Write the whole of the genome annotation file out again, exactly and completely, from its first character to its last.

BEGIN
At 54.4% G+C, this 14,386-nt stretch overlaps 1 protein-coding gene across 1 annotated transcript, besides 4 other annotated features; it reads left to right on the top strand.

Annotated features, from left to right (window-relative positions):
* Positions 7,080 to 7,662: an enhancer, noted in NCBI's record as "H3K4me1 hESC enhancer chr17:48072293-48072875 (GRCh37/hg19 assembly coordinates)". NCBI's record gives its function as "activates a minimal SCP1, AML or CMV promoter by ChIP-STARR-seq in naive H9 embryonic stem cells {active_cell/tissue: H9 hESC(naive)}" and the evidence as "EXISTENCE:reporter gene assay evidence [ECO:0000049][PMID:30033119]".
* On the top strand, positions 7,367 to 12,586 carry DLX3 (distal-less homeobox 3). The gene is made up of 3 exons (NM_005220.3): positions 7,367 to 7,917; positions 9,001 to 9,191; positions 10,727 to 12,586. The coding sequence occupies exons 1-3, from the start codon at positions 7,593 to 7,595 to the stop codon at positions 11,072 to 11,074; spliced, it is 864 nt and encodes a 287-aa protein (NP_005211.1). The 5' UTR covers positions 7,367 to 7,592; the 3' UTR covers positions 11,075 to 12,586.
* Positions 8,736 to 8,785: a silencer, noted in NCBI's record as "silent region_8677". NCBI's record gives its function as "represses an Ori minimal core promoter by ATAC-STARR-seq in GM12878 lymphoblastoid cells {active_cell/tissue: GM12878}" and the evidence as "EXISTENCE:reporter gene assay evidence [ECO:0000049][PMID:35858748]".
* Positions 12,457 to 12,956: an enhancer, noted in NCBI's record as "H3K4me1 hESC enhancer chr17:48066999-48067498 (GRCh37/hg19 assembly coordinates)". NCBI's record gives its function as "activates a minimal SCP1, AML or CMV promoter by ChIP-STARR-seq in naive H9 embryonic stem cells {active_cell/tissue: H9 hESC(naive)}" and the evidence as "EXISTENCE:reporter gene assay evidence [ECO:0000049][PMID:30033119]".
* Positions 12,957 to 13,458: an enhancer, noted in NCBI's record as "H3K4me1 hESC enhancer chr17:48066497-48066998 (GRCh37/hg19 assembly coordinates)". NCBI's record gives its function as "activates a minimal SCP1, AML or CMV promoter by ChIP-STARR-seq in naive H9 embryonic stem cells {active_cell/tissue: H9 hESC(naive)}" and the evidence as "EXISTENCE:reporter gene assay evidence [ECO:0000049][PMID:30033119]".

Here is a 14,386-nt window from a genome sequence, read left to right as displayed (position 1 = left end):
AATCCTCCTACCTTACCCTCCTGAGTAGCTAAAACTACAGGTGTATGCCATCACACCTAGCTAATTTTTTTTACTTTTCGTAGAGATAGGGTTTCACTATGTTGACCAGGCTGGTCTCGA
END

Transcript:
At 54.4% G+C, this 14,386-nt stretch overlaps 1 protein-coding gene across 1 annotated transcript, besides 4 other annotated features; it reads left to right on the top strand.

Annotated features, from left to right (window-relative positions):
* Positions 7,080 to 7,662: an enhancer, noted in NCBI's record as "H3K4me1 hESC enhancer chr17:48072293-48072875 (GRCh37/hg19 assembly coordinates)". NCBI's record gives its function as "activates a minimal SCP1, AML or CMV promoter by ChIP-STARR-seq in naive H9 embryonic stem cells {active_cell/tissue: H9 hESC(naive)}" and the evidence as "EXISTENCE:reporter gene assay evidence [ECO:0000049][PMID:30033119]".
* On the top strand, positions 7,367 to 12,586 carry DLX3 (distal-less homeobox 3). The gene is made up of 3 exons (NM_005220.3): positions 7,367 to 7,917; positions 9,001 to 9,191; positions 10,727 to 12,586. The coding sequence occupies exons 1-3, from the start codon at positions 7,593 to 7,595 to the stop codon at positions 11,072 to 11,074; spliced, it is 864 nt and encodes a 287-aa protein (NP_005211.1). The 5' UTR covers positions 7,367 to 7,592; the 3' UTR covers positions 11,075 to 12,586.
* Positions 8,736 to 8,785: a silencer, noted in NCBI's record as "silent region_8677". NCBI's record gives its function as "represses an Ori minimal core promoter by ATAC-STARR-seq in GM12878 lymphoblastoid cells {active_cell/tissue: GM12878}" and the evidence as "EXISTENCE:reporter gene assay evidence [ECO:0000049][PMID:35858748]".
* Positions 12,457 to 12,956: an enhancer, noted in NCBI's record as "H3K4me1 hESC enhancer chr17:48066999-48067498 (GRCh37/hg19 assembly coordinates)". NCBI's record gives its function as "activates a minimal SCP1, AML or CMV promoter by ChIP-STARR-seq in naive H9 embryonic stem cells {active_cell/tissue: H9 hESC(naive)}" and the evidence as "EXISTENCE:reporter gene assay evidence [ECO:0000049][PMID:30033119]".
* Positions 12,957 to 13,458: an enhancer, noted in NCBI's record as "H3K4me1 hESC enhancer chr17:48066497-48066998 (GRCh37/hg19 assembly coordinates)". NCBI's record gives its function as "activates a minimal SCP1, AML or CMV promoter by ChIP-STARR-seq in naive H9 embryonic stem cells {active_cell/tissue: H9 hESC(naive)}" and the evidence as "EXISTENCE:reporter gene assay evidence [ECO:0000049][PMID:30033119]".

Here is a 14,386-nt window from a genome sequence, read left to right as displayed (position 1 = left end):
AATCCTCCTACCTTACCCTCCTGAGTAGCTAAAACTACAGGTGTATGCCATCACACCTAGCTAATTTTTTTTACTTTTCGTAGAGATAGGGTTTCACTATGTTGACCAGGCTGGTCTCGA